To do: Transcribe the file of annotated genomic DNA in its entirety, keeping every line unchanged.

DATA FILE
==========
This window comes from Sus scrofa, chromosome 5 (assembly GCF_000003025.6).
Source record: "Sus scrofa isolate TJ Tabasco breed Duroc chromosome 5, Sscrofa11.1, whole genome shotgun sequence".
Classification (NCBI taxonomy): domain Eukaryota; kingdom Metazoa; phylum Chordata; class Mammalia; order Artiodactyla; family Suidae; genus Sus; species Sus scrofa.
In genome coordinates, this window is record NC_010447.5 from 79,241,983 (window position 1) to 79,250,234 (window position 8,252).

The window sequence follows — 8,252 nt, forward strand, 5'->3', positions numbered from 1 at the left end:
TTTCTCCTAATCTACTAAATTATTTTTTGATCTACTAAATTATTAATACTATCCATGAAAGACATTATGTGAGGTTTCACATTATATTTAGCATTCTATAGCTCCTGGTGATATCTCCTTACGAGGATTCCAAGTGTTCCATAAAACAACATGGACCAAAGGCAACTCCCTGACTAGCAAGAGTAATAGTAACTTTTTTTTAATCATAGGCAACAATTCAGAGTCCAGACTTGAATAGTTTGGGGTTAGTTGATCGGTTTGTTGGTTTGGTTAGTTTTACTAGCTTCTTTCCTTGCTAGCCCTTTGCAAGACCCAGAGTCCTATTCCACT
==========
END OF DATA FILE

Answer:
This window comes from Sus scrofa, chromosome 5 (assembly GCF_000003025.6).
Source record: "Sus scrofa isolate TJ Tabasco breed Duroc chromosome 5, Sscrofa11.1, whole genome shotgun sequence".
Classification (NCBI taxonomy): domain Eukaryota; kingdom Metazoa; phylum Chordata; class Mammalia; order Artiodactyla; family Suidae; genus Sus; species Sus scrofa.
In genome coordinates, this window is record NC_010447.5 from 79,241,983 (window position 1) to 79,250,234 (window position 8,252).

The window sequence follows — 8,252 nt, forward strand, 5'->3', positions numbered from 1 at the left end:
TTTCTCCTAATCTACTAAATTATTTTTTGATCTACTAAATTATTAATACTATCCATGAAAGACATTATGTGAGGTTTCACATTATATTTAGCATTCTATAGCTCCTGGTGATATCTCCTTACGAGGATTCCAAGTGTTCCATAAAACAACATGGACCAAAGGCAACTCCCTGACTAGCAAGAGTAATAGTAACTTTTTTTTAATCATAGGCAACAATTCAGAGTCCAGACTTGAATAGTTTGGGGTTAGTTGATCGGTTTGTTGGTTTGGTTAGTTTTACTAGCTTCTTTCCTTGCTAGCCCTTTGCAAGACCCAGAGTCCTATTCCACT